Andrew came to Covenant House Vancouver’s Crisis Program because his parents were not accepting of his’s gender identity. Before coming to Covenant House, Andrew had never lived anywhere other than his parents’ house. It was clear from his timid interactions with staff and other residents, that Andrew was not comfortable living at Covenant House in the beginning. A few months have passed, and Andrew has been doing well at school and had made friends with several other Covenant House residents. Andrew was talking to me about how great it was to have friends at Covenant House.
He looked into the distance, and then chuckled. “I remember when I first came here, and everything seemed so foreign and I was scared to talk to anyone. I remember wondering if I had made a mistake coming here.” His voice broke, “I knew I couldn’t go back to my parents’ house, and this seemed like my last option, and I felt trapped here.”
Andrew did not have a good relationship with his parents. They were not accepting of Andrew’s gender identity and had often pressured him to act and dress like a girl. Covenant House Vancouver strives to be a safe and inclusive space for all youth and young people self-identify which Crisis Program is right for them. When he told his parents he was a guy, they told him that he would only ever be a girl to them. Andrew had told me that when tensions were high at his house, he used to bake to distract himself.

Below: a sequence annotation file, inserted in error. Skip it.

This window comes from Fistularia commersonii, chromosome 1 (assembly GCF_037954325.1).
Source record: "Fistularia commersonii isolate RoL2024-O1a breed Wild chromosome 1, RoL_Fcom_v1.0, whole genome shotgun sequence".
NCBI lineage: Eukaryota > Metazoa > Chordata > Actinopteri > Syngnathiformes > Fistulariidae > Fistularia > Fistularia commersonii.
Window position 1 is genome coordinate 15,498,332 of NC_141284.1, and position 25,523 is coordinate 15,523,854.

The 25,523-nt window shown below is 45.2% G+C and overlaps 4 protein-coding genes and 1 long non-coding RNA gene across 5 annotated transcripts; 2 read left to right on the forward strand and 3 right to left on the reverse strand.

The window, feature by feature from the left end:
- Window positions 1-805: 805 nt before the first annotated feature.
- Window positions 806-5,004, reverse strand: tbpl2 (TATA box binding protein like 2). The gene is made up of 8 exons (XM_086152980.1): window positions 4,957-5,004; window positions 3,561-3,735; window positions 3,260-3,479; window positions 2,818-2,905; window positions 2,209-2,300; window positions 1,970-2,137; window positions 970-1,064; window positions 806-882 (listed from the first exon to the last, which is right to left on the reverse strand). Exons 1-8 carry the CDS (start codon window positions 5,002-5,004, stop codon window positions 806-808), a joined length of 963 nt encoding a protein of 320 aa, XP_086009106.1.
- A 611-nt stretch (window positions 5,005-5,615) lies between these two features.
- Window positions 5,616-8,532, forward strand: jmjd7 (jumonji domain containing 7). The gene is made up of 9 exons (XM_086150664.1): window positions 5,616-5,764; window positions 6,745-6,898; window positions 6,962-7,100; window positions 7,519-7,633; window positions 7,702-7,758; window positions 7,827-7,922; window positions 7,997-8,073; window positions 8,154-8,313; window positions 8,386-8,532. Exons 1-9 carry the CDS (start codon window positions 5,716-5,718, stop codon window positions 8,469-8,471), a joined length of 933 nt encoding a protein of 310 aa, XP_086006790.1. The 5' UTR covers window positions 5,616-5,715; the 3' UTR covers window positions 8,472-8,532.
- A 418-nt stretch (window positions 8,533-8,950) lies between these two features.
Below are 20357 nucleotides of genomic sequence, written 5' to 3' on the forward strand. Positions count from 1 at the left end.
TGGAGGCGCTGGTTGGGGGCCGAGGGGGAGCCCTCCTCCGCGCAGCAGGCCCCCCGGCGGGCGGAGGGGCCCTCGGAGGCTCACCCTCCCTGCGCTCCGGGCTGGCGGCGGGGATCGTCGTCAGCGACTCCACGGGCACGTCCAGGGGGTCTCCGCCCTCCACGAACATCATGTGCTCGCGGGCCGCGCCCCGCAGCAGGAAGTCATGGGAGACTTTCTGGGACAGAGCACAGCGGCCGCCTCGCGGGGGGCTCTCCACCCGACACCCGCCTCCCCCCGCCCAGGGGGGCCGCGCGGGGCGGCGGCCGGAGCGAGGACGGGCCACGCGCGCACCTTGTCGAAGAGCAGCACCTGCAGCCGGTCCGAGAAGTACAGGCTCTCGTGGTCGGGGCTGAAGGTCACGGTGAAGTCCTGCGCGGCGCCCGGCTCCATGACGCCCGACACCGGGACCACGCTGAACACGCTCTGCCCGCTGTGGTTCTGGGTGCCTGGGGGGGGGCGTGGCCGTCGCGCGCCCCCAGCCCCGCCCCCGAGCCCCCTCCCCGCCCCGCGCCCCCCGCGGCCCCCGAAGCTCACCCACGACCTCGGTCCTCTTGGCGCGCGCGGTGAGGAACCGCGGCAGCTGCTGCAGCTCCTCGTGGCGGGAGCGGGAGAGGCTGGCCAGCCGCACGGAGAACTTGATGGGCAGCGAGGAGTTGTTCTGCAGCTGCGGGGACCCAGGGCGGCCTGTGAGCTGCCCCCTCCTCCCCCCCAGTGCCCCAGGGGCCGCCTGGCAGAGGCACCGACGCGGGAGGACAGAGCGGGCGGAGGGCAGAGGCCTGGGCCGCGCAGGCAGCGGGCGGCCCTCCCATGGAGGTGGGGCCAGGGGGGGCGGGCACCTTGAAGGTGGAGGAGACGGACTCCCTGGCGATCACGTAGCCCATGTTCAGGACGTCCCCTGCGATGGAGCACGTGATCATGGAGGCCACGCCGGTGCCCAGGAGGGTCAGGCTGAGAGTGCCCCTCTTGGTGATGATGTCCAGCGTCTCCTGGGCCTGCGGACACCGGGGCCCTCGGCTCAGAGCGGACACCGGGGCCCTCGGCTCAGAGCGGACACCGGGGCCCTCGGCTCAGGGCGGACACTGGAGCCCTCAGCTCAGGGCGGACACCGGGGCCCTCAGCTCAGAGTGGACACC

“Then today, I was baking with a friend at ROP. I thought back to all the times I had baked at my parent’s house, and how horrible I felt at those times, how baking had been my escape. But today I wasn’t baking to escape from anything, I was just baking because I loved it. And that’s when I realized that this place was more than just a shelter. And I felt at home.”
“And this is the first place where I’ve ever felt at home. This is the first home I’ve ever had.”
Shared by Youth Worker Nathan from our Male Crisis Program